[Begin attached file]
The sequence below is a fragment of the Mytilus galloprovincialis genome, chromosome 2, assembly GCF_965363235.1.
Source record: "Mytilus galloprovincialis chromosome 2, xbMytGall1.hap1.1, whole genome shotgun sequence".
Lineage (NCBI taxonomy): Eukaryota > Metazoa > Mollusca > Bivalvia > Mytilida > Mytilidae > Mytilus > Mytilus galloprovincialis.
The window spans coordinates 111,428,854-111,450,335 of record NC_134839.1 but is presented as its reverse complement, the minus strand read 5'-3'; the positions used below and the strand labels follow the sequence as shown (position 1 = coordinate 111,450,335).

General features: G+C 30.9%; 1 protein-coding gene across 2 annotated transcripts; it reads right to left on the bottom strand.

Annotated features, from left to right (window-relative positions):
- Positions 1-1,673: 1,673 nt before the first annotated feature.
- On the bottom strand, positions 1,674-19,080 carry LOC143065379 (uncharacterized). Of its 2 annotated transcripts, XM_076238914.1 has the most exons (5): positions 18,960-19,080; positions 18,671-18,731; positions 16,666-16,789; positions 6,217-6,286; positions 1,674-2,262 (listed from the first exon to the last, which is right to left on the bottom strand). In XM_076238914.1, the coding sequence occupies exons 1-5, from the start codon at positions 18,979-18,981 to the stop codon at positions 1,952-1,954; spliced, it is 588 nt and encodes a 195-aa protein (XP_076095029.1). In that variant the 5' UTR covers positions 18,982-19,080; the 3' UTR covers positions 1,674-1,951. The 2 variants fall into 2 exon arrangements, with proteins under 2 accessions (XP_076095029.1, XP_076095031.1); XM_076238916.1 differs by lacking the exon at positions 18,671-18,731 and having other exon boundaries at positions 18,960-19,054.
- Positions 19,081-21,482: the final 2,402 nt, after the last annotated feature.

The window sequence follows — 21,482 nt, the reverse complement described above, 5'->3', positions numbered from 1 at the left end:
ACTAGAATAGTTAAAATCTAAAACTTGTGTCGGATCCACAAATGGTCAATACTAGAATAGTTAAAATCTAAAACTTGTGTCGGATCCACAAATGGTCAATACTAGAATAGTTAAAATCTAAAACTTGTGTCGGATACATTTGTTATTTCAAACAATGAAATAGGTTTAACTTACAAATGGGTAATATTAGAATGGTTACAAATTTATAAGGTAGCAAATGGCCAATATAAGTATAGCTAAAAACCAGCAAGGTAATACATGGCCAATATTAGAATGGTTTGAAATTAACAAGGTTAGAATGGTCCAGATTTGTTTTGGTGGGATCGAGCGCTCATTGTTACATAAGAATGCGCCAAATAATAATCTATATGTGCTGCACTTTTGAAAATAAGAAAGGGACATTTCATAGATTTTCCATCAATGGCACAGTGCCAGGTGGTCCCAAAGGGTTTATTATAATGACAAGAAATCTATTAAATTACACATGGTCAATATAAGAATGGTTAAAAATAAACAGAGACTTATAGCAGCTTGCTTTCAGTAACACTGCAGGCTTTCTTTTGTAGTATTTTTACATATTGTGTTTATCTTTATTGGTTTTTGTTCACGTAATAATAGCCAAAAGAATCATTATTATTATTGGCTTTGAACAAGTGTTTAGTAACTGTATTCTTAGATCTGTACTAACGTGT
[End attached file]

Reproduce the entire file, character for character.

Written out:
The sequence below is a fragment of the Mytilus galloprovincialis genome, chromosome 2, assembly GCF_965363235.1.
Source record: "Mytilus galloprovincialis chromosome 2, xbMytGall1.hap1.1, whole genome shotgun sequence".
Lineage (NCBI taxonomy): Eukaryota > Metazoa > Mollusca > Bivalvia > Mytilida > Mytilidae > Mytilus > Mytilus galloprovincialis.
The window spans coordinates 111,428,854-111,450,335 of record NC_134839.1 but is presented as its reverse complement, the minus strand read 5'-3'; the positions used below and the strand labels follow the sequence as shown (position 1 = coordinate 111,450,335).

General features: G+C 30.9%; 1 protein-coding gene across 2 annotated transcripts; it reads right to left on the bottom strand.

Annotated features, from left to right (window-relative positions):
- Positions 1-1,673: 1,673 nt before the first annotated feature.
- On the bottom strand, positions 1,674-19,080 carry LOC143065379 (uncharacterized). Of its 2 annotated transcripts, XM_076238914.1 has the most exons (5): positions 18,960-19,080; positions 18,671-18,731; positions 16,666-16,789; positions 6,217-6,286; positions 1,674-2,262 (listed from the first exon to the last, which is right to left on the bottom strand). In XM_076238914.1, the coding sequence occupies exons 1-5, from the start codon at positions 18,979-18,981 to the stop codon at positions 1,952-1,954; spliced, it is 588 nt and encodes a 195-aa protein (XP_076095029.1). In that variant the 5' UTR covers positions 18,982-19,080; the 3' UTR covers positions 1,674-1,951. The 2 variants fall into 2 exon arrangements, with proteins under 2 accessions (XP_076095029.1, XP_076095031.1); XM_076238916.1 differs by lacking the exon at positions 18,671-18,731 and having other exon boundaries at positions 18,960-19,054.
- Positions 19,081-21,482: the final 2,402 nt, after the last annotated feature.

The window sequence follows — 21,482 nt, the reverse complement described above, 5'->3', positions numbered from 1 at the left end:
ACTAGAATAGTTAAAATCTAAAACTTGTGTCGGATCCACAAATGGTCAATACTAGAATAGTTAAAATCTAAAACTTGTGTCGGATCCACAAATGGTCAATACTAGAATAGTTAAAATCTAAAACTTGTGTCGGATACATTTGTTATTTCAAACAATGAAATAGGTTTAACTTACAAATGGGTAATATTAGAATGGTTACAAATTTATAAGGTAGCAAATGGCCAATATAAGTATAGCTAAAAACCAGCAAGGTAATACATGGCCAATATTAGAATGGTTTGAAATTAACAAGGTTAGAATGGTCCAGATTTGTTTTGGTGGGATCGAGCGCTCATTGTTACATAAGAATGCGCCAAATAATAATCTATATGTGCTGCACTTTTGAAAATAAGAAAGGGACATTTCATAGATTTTCCATCAATGGCACAGTGCCAGGTGGTCCCAAAGGGTTTATTATAATGACAAGAAATCTATTAAATTACACATGGTCAATATAAGAATGGTTAAAAATAAACAGAGACTTATAGCAGCTTGCTTTCAGTAACACTGCAGGCTTTCTTTTGTAGTATTTTTACATATTGTGTTTATCTTTATTGGTTTTTGTTCACGTAATAATAGCCAAAAGAATCATTATTATTATTGGCTTTGAACAAGTGTTTAGTAACTGTATTCTTAGATCTGTACTAACGTGT